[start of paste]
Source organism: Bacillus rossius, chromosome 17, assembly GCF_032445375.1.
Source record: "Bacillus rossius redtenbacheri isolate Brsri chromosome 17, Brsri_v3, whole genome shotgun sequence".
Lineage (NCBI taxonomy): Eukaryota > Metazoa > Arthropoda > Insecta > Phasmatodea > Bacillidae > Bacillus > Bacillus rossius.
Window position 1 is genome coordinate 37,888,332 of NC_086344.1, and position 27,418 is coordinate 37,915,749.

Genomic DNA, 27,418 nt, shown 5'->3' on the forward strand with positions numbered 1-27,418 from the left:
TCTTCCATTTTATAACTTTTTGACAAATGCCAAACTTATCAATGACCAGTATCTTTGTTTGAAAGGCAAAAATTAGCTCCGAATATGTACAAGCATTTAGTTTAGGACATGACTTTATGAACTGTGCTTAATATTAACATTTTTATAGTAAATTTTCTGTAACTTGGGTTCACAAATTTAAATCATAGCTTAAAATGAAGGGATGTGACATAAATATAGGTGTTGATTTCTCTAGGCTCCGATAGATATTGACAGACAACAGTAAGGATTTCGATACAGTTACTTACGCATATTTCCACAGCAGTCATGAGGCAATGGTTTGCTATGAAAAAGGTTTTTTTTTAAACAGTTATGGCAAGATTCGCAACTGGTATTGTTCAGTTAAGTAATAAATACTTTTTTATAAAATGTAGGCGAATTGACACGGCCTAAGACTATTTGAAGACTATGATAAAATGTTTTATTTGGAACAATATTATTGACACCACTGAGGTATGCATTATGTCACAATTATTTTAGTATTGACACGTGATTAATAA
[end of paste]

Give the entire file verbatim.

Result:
Source organism: Bacillus rossius, chromosome 17, assembly GCF_032445375.1.
Source record: "Bacillus rossius redtenbacheri isolate Brsri chromosome 17, Brsri_v3, whole genome shotgun sequence".
Lineage (NCBI taxonomy): Eukaryota > Metazoa > Arthropoda > Insecta > Phasmatodea > Bacillidae > Bacillus > Bacillus rossius.
Window position 1 is genome coordinate 37,888,332 of NC_086344.1, and position 27,418 is coordinate 37,915,749.

Genomic DNA, 27,418 nt, shown 5'->3' on the forward strand with positions numbered 1-27,418 from the left:
TCTTCCATTTTATAACTTTTTGACAAATGCCAAACTTATCAATGACCAGTATCTTTGTTTGAAAGGCAAAAATTAGCTCCGAATATGTACAAGCATTTAGTTTAGGACATGACTTTATGAACTGTGCTTAATATTAACATTTTTATAGTAAATTTTCTGTAACTTGGGTTCACAAATTTAAATCATAGCTTAAAATGAAGGGATGTGACATAAATATAGGTGTTGATTTCTCTAGGCTCCGATAGATATTGACAGACAACAGTAAGGATTTCGATACAGTTACTTACGCATATTTCCACAGCAGTCATGAGGCAATGGTTTGCTATGAAAAAGGTTTTTTTTTAAACAGTTATGGCAAGATTCGCAACTGGTATTGTTCAGTTAAGTAATAAATACTTTTTTATAAAATGTAGGCGAATTGACACGGCCTAAGACTATTTGAAGACTATGATAAAATGTTTTATTTGGAACAATATTATTGACACCACTGAGGTATGCATTATGTCACAATTATTTTAGTATTGACACGTGATTAATAA